There is no concurrent need for the arrest because a person isn’t showing you respect as you do it, and neither should there be. The criminalisation of a person should be for behaviour which warrants it. The beauty of our system is that it recognises this as a balancing act, and allows for cases to be decided on a fact specific basis. Of course this does mean that there will a subjective line created, and sometimes different people will have different views of where that line should be placed.

    But where it is clear that the law (not the judge) will not support an arrest in a set of given circumstances, and yet people are being arrested for such behaviour, it is clearly right that a judge should state that.

    This blog, I feel, whilst being a really insightful and useful reminder of what the police do for us, unfortunately adds credence to the dishonesty of The Telegraph which can only lead to making your job harder (I’m not cynical enough to think that this is just an attempt to increase police powers), letting those who don’t respect the police think it’s ok now to seek to alarm and distress them, when that patently isn’t the case.

    I don’t usually comment on blogs, so please excuse the length of this post. I just found The Telegraph piece very disappointing and wanted to give what, I think (i’m often wrong), is a more balanced explanation of the judgement.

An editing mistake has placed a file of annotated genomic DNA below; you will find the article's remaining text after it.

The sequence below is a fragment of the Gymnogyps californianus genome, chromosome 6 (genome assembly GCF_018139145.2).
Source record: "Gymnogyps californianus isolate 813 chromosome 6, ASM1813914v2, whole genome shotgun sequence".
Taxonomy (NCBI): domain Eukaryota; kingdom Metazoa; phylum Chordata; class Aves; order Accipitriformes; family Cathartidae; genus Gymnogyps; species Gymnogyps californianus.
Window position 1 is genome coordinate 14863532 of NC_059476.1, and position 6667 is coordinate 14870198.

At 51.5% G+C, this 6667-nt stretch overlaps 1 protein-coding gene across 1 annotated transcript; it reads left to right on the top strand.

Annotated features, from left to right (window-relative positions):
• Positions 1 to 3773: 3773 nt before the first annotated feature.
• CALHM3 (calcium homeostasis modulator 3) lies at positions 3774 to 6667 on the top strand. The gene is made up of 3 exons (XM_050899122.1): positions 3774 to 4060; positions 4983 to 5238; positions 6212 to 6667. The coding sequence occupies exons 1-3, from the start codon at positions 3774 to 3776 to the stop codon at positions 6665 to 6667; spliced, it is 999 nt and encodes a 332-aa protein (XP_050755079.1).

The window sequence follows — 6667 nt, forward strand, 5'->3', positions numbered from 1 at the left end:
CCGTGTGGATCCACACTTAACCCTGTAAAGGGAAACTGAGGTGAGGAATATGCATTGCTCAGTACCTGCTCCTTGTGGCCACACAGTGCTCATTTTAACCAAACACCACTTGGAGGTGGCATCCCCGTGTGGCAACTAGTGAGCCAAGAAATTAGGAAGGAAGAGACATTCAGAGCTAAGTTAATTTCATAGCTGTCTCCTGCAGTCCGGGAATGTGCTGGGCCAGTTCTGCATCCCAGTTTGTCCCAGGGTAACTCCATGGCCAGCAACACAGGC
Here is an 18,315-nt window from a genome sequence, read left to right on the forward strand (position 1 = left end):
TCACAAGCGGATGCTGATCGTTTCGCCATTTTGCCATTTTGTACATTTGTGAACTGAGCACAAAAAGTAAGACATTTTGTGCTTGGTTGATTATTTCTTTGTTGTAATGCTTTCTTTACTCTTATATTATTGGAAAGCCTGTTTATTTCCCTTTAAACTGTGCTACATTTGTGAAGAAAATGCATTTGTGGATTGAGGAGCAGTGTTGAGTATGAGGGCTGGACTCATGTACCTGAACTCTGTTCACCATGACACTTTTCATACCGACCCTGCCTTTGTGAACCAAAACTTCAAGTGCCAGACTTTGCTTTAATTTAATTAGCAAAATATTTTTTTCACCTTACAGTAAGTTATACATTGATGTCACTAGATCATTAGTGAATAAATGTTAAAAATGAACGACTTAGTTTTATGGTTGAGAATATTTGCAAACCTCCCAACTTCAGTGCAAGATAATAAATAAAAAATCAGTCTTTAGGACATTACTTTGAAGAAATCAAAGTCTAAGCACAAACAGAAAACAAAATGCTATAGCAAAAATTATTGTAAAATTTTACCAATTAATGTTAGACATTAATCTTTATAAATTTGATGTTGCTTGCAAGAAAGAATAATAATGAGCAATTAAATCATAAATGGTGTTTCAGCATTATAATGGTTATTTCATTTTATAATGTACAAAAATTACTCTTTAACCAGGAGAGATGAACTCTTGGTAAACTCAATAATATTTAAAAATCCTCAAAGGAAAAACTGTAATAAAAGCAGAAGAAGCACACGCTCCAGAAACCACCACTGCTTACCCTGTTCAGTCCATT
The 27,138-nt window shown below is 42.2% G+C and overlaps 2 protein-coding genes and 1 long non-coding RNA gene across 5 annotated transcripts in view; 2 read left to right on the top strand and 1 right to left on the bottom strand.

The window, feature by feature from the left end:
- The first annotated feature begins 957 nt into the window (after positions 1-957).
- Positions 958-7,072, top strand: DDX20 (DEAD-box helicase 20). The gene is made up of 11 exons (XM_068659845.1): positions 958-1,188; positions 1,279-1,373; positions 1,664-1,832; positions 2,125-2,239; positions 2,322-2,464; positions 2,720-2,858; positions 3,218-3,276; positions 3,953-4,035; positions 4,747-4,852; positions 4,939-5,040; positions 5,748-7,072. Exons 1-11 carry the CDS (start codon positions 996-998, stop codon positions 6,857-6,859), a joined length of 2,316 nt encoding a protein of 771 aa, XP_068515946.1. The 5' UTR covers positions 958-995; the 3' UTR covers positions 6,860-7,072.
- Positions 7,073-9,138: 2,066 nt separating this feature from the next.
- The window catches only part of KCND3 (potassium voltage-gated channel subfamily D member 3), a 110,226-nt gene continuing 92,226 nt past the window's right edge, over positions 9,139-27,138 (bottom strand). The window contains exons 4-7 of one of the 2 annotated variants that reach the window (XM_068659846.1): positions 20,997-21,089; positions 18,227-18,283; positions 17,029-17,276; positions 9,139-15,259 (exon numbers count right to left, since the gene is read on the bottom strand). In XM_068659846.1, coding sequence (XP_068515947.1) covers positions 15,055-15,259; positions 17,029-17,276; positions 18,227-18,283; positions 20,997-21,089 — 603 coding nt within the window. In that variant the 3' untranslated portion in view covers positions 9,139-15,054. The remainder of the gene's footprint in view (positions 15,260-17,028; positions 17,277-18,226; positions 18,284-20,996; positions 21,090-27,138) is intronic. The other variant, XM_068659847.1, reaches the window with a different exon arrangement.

Thanks for the opportunity to do so.


    1. Absolutely spot on!!!! I would still arrest for most of the abuse mentioned above but have had to advise younger officers on more than one occasion that the word fuck is used in general speech and when not aggresive isnt a ground for arrest

  10. “Who do you think you are banning us you bunch of cunts. We got your numbers. We’ll fuck you like you never been fucked before.”

    Off duty police ejected from Neros 2000 night club 1981 Ramsgate when off duty police became banned from admission to the club.

    The off duty police were back a following weekend driving the wrong way round the seafront one way system in an overladen car. They charged the door to try to force admission and were duly seen off. THis led to another string of verbal abuse from the off duty police. But they stayed banned.

  11. Police Officers need to remember the old adage,”sticks and stones can break our bones, but names will never hurt me”.

    I’m a law abiding man, and yet the Police have hurt me for no reason, and I don’t swear either.

  12. In Arizona, US, it is not illegal to swear at the police. It is considered part of our job. I have been threatened and sworn at with no way to press disorderly conduct charges unless a citizen sees it and is willing to press charges. That said – the worst thing ever said to me was from a case where the defendant killed 3 people. On his way out of the courtroom one day, he looked me in the eye and said, “You’re next.” No swear words were needed.